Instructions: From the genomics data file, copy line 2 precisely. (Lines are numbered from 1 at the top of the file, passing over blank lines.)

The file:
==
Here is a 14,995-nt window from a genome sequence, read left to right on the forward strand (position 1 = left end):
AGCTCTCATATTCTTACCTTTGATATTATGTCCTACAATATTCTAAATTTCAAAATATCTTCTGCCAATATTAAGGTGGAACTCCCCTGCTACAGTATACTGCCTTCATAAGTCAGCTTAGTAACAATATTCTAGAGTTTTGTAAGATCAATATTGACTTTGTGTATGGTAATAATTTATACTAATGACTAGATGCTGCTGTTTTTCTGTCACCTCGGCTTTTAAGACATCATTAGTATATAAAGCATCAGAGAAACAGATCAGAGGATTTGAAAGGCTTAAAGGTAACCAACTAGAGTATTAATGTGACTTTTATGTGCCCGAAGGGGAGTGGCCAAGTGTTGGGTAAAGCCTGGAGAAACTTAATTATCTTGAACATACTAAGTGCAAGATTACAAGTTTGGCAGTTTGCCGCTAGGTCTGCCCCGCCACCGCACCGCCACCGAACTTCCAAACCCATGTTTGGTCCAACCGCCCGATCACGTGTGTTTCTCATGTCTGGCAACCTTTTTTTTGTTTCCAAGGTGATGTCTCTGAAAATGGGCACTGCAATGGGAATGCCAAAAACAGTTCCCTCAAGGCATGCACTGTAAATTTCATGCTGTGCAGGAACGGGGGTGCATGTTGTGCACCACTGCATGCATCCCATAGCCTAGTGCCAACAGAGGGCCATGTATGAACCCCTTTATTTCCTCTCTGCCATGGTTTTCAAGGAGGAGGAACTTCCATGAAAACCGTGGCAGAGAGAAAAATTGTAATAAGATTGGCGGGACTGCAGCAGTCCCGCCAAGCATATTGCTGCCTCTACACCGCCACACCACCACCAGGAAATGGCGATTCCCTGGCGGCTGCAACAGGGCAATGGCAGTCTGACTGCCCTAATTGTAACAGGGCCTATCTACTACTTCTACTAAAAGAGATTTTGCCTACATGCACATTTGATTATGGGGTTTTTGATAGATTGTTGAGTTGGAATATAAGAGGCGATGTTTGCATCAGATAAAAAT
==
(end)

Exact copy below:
AGCTCTCATATTCTTACCTTTGATATTATGTCCTACAATATTCTAAATTTCAAAATATCTTCTGCCAATATTAAGGTGGAACTCCCCTGCTACAGTATACTGCCTTCATAAGTCAGCTTAGTAACAATATTCTAGAGTTTTGTAAGATCAATATTGACTTTGTGTATGGTAATAATTTATACTAATGACTAGATGCTGCTGTTTTTCTGTCACCTCGGCTTTTAAGACATCATTAGTATATAAAGCATCAGAGAAACAGATCAGAGGATTTGAAAGGCTTAAAGGTAACCAACTAGAGTATTAATGTGACTTTTATGTGCCCGAAGGGGAGTGGCCAAGTGTTGGGTAAAGCCTGGAGAAACTTAATTATCTTGAACATACTAAGTGCAAGATTACAAGTTTGGCAGTTTGCCGCTAGGTCTGCCCCGCCACCGCACCGCCACCGAACTTCCAAACCCATGTTTGGTCCAACCGCCCGATCACGTGTGTTTCTCATGTCTGGCAACCTTTTTTTTGTTTCCAAGGTGATGTCTCTGAAAATGGGCACTGCAATGGGAATGCCAAAAACAGTTCCCTCAAGGCATGCACTGTAAATTTCATGCTGTGCAGGAACGGGGGTGCATGTTGTGCACCACTGCATGCATCCCATAGCCTAGTGCCAACAGAGGGCCATGTATGAACCCCTTTATTTCCTCTCTGCCATGGTTTTCAAGGAGGAGGAACTTCCATGAAAACCGTGGCAGAGAGAAAAATTGTAATAAGATTGGCGGGACTGCAGCAGTCCCGCCAAGCATATTGCTGCCTCTACACCGCCACACCACCACCAGGAAATGGCGATTCCCTGGCGGCTGCAACAGGGCAATGGCAGTCTGACTGCCCTAATTGTAACAGGGCCTATCTACTACTTCTACTAAAAGAGATTTTGCCTACATGCACATTTGATTATGGGGTTTTTGATAGATTGTTGAGTTGGAATATAAGAGGCGATGTTTGCATCAGATAAAAAT